10 Reasons Why RIM Beats Google, Apple at the Mobile Game

By Don Reisinger  |  Posted 2010-05-19

10 Reasons Why RIM Beats Google, Apple at the Mobile Game

Research In Motion is in an unenviable position. The company that delivers BlackBerry smartphones to enterprise customers around the world is being relegated to the also-ran in the mobile market when, in reality, it's handily beating the two companies that get almost all of the attention: Google and Apple. For its part, RIM has stayed relatively tight-lipped on the matter, preferring instead to trudge on in the shadow of the competition.

But it should stop. RIM might not offer the most flashy products on the market and its chances of delivering a software solution that can match iPhone OS are slim. But it's still a wildly successful company that adequately delivers what consumers and especially enterprise customers want in a smartphone.

Although it doesn't get the kind of press it might wish that it did, one thing is certain, regardless of the amount of attention it gets: it has what it takes to beat Apple and Google in the mobile market.

Here's why:

1. It's ahead

According to NPD's first-quarter market share figures, RIM is far ahead of both Apple and Google in the smartphone market. The research company found that RIM currently controls about 36 percent of the smartphone space. Compare that to Google's 28 percent and Apple's  21 percent, and it quickly becomes clear that the BlackBerry maker really doesn't have much to worry about right now. Yes, Apple and Google get the attention, but for now, RIM is getting the market share. And that's all that matters.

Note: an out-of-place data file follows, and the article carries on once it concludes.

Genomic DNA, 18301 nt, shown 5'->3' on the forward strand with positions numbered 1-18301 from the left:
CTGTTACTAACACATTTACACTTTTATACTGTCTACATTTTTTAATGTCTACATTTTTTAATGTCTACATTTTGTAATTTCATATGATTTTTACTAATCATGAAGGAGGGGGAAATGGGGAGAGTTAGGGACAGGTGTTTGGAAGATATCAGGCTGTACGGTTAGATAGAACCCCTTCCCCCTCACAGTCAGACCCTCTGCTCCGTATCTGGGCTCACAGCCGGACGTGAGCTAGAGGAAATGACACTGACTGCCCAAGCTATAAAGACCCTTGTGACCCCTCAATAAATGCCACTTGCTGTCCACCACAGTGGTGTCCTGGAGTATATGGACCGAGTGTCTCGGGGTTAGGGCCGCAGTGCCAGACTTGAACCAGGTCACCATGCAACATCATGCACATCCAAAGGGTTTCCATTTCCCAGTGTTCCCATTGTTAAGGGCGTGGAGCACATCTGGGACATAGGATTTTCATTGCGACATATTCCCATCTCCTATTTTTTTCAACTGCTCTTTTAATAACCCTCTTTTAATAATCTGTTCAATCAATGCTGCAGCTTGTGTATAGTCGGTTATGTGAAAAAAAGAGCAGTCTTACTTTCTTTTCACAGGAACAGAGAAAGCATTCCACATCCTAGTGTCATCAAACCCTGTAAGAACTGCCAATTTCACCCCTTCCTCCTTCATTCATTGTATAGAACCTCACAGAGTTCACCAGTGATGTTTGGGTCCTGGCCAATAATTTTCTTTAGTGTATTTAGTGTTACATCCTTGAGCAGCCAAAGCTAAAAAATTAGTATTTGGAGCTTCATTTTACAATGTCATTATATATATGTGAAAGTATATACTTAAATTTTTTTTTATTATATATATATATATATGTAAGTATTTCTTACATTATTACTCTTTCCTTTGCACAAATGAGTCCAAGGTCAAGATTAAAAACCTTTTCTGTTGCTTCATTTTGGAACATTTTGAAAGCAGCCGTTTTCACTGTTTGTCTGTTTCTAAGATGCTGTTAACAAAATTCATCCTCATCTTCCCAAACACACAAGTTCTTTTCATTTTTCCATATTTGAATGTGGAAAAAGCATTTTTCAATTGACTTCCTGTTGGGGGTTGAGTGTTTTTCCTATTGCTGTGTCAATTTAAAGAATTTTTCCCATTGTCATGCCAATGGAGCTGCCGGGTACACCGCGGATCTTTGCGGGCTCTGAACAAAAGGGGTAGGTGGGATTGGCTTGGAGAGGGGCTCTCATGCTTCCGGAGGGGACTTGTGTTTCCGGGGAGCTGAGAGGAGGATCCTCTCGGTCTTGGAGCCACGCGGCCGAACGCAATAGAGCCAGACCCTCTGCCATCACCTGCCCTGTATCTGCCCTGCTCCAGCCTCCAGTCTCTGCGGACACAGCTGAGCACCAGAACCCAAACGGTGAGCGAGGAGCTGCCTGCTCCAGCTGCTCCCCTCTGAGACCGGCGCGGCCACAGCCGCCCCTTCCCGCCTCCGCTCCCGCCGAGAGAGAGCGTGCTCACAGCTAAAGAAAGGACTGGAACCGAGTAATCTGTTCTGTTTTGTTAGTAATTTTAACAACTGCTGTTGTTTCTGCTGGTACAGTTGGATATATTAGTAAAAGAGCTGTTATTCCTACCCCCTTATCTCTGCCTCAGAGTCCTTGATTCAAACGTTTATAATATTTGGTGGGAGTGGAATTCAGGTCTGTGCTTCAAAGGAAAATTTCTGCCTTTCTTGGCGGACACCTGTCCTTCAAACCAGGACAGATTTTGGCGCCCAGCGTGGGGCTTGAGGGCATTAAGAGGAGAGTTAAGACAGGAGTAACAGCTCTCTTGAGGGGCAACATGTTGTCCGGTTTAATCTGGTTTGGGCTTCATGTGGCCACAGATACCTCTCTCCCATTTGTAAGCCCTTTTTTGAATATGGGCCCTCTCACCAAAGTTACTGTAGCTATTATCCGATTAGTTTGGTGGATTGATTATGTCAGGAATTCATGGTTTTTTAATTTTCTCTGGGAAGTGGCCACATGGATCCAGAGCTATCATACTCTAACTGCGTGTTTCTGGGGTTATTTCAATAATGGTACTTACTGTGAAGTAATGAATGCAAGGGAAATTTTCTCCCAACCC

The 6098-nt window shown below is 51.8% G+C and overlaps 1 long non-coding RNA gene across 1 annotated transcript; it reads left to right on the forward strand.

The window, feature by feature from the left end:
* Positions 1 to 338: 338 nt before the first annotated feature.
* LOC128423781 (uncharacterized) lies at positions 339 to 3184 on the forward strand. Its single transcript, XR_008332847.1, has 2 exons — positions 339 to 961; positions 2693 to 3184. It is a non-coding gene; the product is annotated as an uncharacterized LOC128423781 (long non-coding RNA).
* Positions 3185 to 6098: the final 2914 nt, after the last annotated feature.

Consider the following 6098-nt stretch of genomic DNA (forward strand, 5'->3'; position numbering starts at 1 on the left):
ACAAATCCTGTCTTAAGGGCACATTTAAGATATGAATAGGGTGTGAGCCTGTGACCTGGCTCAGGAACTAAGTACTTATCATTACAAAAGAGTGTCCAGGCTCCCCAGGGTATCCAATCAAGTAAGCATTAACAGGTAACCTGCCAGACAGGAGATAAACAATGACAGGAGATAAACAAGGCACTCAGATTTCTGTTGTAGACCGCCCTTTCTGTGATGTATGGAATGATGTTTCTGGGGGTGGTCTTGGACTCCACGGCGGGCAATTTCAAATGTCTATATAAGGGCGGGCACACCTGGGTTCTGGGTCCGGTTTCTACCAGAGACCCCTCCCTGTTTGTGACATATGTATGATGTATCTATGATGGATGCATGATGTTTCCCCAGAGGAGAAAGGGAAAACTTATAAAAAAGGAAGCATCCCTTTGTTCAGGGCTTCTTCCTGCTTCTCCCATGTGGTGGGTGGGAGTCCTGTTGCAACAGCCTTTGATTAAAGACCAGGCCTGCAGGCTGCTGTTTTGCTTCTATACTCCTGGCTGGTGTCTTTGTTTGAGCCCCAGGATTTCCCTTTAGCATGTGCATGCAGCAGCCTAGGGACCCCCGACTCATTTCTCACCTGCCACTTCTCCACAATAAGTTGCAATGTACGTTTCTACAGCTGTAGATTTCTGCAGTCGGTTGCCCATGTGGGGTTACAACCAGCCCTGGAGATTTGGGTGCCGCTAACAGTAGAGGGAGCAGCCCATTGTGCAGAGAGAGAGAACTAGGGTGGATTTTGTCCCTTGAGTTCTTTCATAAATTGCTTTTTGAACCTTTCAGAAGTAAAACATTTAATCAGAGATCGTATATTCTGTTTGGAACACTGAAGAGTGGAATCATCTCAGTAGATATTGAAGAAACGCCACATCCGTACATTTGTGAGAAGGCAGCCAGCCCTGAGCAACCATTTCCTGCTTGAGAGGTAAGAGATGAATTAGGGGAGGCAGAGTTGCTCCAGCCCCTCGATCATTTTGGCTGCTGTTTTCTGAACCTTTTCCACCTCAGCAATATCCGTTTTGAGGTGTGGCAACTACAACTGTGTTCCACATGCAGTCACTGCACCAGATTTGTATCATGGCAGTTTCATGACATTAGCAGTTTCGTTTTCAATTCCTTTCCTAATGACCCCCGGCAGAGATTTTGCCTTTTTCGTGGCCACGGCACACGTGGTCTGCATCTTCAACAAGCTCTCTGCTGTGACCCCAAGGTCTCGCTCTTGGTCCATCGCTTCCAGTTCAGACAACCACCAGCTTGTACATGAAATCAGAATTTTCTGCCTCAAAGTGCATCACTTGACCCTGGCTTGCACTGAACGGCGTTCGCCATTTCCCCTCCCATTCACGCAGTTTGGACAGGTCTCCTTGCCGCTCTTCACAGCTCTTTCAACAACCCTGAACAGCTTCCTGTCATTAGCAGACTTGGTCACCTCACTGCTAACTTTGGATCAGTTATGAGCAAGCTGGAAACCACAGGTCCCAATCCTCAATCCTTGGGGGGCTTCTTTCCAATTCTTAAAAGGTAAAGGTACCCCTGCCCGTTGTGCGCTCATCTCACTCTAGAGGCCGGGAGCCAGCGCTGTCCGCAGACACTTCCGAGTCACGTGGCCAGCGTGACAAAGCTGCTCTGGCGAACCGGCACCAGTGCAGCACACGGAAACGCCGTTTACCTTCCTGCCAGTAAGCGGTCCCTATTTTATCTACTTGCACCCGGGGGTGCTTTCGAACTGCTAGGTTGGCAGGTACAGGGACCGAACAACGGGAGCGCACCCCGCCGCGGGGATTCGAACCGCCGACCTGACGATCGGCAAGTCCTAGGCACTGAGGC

2. Remember the enterprise

With Apple in a market, it's easy for critics to focus their attention on consumers and forget about the impact the enterprise has. That's a mistake. As Microsoft has shown throughout the years, the enterprise can be a company's best friend. RIM has learned that lesson. The smartphone maker has catered to the corporate world for years, and that has almost single-handedly contributed to its success today.

3. The BlackBerry is a fine device

It's easy to overlook the BlackBerry. The software RIM's devices run isn't as flashy as iPhone OS or Android. BlackBerry devices, for the most part, offer a physical keyboard and the same trackball that some view as obsolete. And RIM itself doesn't have the appeal that Google or Apple have. But that shouldn't matter. Just about any BlackBerry smartphone is a great product that offers an outstanding e-mail program and highly touted calling capabilities. It deserves to share the spotlight with its competition.

4. iPhone-Google cannibalization

Going forward, the battle between the iPhone and Android OS might help RIM. The problem with two similar mobile operating systems competing in the same market is that it splinters the space. Some consumers will opt for the iPhone because it's made by Apple and offers more apps than any other platform. Other consumers might choose Android OS because it's available on more carriers and offers similar functionality to iPhone OS. In the process, RIM is left as the only company offering an alternative to those who don't want the newest generation of smartphones. A battle between Google and Apple might not be the worst thing for RIM.

10 Reasons Why RIM Beats Google, Apple at the Mobile Game